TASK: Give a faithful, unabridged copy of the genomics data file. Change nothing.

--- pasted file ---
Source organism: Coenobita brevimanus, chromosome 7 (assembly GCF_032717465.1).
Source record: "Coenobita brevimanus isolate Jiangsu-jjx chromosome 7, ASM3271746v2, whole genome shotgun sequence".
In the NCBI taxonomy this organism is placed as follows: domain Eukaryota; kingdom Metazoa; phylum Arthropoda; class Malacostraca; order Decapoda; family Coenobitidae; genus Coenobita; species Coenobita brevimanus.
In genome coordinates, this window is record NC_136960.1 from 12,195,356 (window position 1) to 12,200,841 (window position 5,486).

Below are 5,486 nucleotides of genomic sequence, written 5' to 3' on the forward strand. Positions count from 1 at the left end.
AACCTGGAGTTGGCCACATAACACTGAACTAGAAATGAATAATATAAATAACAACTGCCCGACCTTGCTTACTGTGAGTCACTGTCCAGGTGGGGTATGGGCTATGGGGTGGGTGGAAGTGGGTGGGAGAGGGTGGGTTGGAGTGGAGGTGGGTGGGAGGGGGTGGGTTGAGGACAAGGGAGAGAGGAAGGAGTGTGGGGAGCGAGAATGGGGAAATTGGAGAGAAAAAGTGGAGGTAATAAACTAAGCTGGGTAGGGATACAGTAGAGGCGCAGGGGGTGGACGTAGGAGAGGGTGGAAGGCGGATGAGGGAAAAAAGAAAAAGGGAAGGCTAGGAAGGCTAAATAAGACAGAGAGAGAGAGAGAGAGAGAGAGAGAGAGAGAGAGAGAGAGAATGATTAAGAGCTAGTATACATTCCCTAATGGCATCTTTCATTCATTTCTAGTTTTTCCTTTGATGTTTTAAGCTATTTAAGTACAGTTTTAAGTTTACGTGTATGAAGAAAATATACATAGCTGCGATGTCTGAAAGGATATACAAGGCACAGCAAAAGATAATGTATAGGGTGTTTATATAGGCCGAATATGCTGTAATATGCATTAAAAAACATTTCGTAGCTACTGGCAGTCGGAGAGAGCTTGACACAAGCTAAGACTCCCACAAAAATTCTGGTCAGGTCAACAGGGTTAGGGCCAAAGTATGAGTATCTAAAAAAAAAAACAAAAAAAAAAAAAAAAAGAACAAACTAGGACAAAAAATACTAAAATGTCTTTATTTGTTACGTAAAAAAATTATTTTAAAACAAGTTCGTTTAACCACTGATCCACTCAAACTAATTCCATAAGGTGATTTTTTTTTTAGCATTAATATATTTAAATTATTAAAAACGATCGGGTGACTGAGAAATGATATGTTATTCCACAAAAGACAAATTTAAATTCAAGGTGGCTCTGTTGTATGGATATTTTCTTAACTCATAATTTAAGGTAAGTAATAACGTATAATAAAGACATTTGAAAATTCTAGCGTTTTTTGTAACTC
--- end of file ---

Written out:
Source organism: Coenobita brevimanus, chromosome 7 (assembly GCF_032717465.1).
Source record: "Coenobita brevimanus isolate Jiangsu-jjx chromosome 7, ASM3271746v2, whole genome shotgun sequence".
In the NCBI taxonomy this organism is placed as follows: domain Eukaryota; kingdom Metazoa; phylum Arthropoda; class Malacostraca; order Decapoda; family Coenobitidae; genus Coenobita; species Coenobita brevimanus.
In genome coordinates, this window is record NC_136960.1 from 12,195,356 (window position 1) to 12,200,841 (window position 5,486).

Below are 5,486 nucleotides of genomic sequence, written 5' to 3' on the forward strand. Positions count from 1 at the left end.
AACCTGGAGTTGGCCACATAACACTGAACTAGAAATGAATAATATAAATAACAACTGCCCGACCTTGCTTACTGTGAGTCACTGTCCAGGTGGGGTATGGGCTATGGGGTGGGTGGAAGTGGGTGGGAGAGGGTGGGTTGGAGTGGAGGTGGGTGGGAGGGGGTGGGTTGAGGACAAGGGAGAGAGGAAGGAGTGTGGGGAGCGAGAATGGGGAAATTGGAGAGAAAAAGTGGAGGTAATAAACTAAGCTGGGTAGGGATACAGTAGAGGCGCAGGGGGTGGACGTAGGAGAGGGTGGAAGGCGGATGAGGGAAAAAAGAAAAAGGGAAGGCTAGGAAGGCTAAATAAGACAGAGAGAGAGAGAGAGAGAGAGAGAGAGAGAGAGAGAGAGAGAATGATTAAGAGCTAGTATACATTCCCTAATGGCATCTTTCATTCATTTCTAGTTTTTCCTTTGATGTTTTAAGCTATTTAAGTACAGTTTTAAGTTTACGTGTATGAAGAAAATATACATAGCTGCGATGTCTGAAAGGATATACAAGGCACAGCAAAAGATAATGTATAGGGTGTTTATATAGGCCGAATATGCTGTAATATGCATTAAAAAACATTTCGTAGCTACTGGCAGTCGGAGAGAGCTTGACACAAGCTAAGACTCCCACAAAAATTCTGGTCAGGTCAACAGGGTTAGGGCCAAAGTATGAGTATCTAAAAAAAAAAACAAAAAAAAAAAAAAAAAGAACAAACTAGGACAAAAAATACTAAAATGTCTTTATTTGTTACGTAAAAAAATTATTTTAAAACAAGTTCGTTTAACCACTGATCCACTCAAACTAATTCCATAAGGTGATTTTTTTTTTAGCATTAATATATTTAAATTATTAAAAACGATCGGGTGACTGAGAAATGATATGTTATTCCACAAAAGACAAATTTAAATTCAAGGTGGCTCTGTTGTATGGATATTTTCTTAACTCATAATTTAAGGTAAGTAATAACGTATAATAAAGACATTTGAAAATTCTAGCGTTTTTTGTAACTC